News and Information

Zambezi floodwater surrounds villages
April 6, 2006


THE Zambezi River has surpassed the five-metre mark at Katima Mulilo and surrounding villages in the eastern floodplains of the Kabbe constituency.

Yesterday, Kabbe councillor Peter Mwala said villagers had already moved their cattle to higher ground where grazing was available and that water had surrounded the school at Muzii.

The river is now higher than when it reached its highest level of 3,14 metres last year.

However, the Deputy Director of Hydrology, Guido van Langenhove, said yesterday that the river was not expected to rise above 5,5 metres.

This could happen in the coming days.

According to Mwala, the water was rising fast and the villages of Nankuntwe, Namiyundu, Nsundwa, Schuckmannsburg and Itomba were all surrounded by water from the Zambezi River.

But the water had not yet flooded buildings or made the area uninhabitable, he said.

Warnings are being repeatedly broadcast on national radio for people to evacuate their homes as soon as the water shows any indication of inundating their property.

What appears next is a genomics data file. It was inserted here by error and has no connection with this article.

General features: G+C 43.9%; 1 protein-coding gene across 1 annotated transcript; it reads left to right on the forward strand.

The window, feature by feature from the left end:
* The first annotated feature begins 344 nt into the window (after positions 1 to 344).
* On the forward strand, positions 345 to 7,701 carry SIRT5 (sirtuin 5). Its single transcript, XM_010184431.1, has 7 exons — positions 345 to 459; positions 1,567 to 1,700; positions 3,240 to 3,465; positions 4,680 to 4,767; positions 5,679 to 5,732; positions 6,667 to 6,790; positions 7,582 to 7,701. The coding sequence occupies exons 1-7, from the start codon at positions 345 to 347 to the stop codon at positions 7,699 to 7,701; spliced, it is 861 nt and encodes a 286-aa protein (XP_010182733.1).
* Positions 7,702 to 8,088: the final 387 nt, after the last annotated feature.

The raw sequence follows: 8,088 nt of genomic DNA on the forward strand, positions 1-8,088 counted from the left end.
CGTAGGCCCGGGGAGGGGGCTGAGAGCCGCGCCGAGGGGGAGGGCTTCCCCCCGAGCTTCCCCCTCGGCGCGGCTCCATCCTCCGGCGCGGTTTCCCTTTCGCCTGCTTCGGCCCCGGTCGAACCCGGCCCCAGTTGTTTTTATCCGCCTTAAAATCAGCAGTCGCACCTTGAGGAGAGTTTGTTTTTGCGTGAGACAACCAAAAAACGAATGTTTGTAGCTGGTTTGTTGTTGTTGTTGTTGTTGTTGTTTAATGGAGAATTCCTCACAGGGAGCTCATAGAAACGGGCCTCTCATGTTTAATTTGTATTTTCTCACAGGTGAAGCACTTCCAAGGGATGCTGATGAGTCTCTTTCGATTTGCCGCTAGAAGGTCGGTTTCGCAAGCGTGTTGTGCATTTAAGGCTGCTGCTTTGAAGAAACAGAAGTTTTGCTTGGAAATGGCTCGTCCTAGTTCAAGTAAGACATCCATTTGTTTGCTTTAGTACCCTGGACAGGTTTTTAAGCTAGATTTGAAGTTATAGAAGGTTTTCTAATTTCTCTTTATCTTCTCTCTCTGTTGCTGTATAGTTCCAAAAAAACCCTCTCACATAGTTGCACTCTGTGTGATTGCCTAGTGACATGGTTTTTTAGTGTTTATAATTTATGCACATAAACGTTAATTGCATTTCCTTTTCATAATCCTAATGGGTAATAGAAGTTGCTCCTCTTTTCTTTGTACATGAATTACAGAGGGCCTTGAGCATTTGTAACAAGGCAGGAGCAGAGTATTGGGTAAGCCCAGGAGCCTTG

"The schools are still operating as they are still situated on dry land, but the water is encroaching," said Mwala.

"They are sitting like little islands."

Mwala said he did not expect the rising water to affect the schools before they closed next week.

Van Langenhove said information received from Lukulu in Zambia, the benchmark station for the way the river is expected to act at Katima Mulilo, indicated that the river flow peaked two weeks ago.

This is roughly the same length of time it takes for the river to react in the same way at Katima Mulilo.

The river is thus not expected to get much higher than its current height.

The Zambezi River has exceeded the five-metre mark four times since 2000, reaching a high of 6,62 metres in 2003 and 7,05 metres the following year, forcing thousands to flee their homes.

Although the river has been rising much slower than is customary since the beginning of the year, it rose more than a metre in just 10 days at the end of last month before reaching the five-metre mark this week.

The river is now also higher than the average of 4,67 metres for April 6.

In 2004, the level had already peaked by the first week of April.


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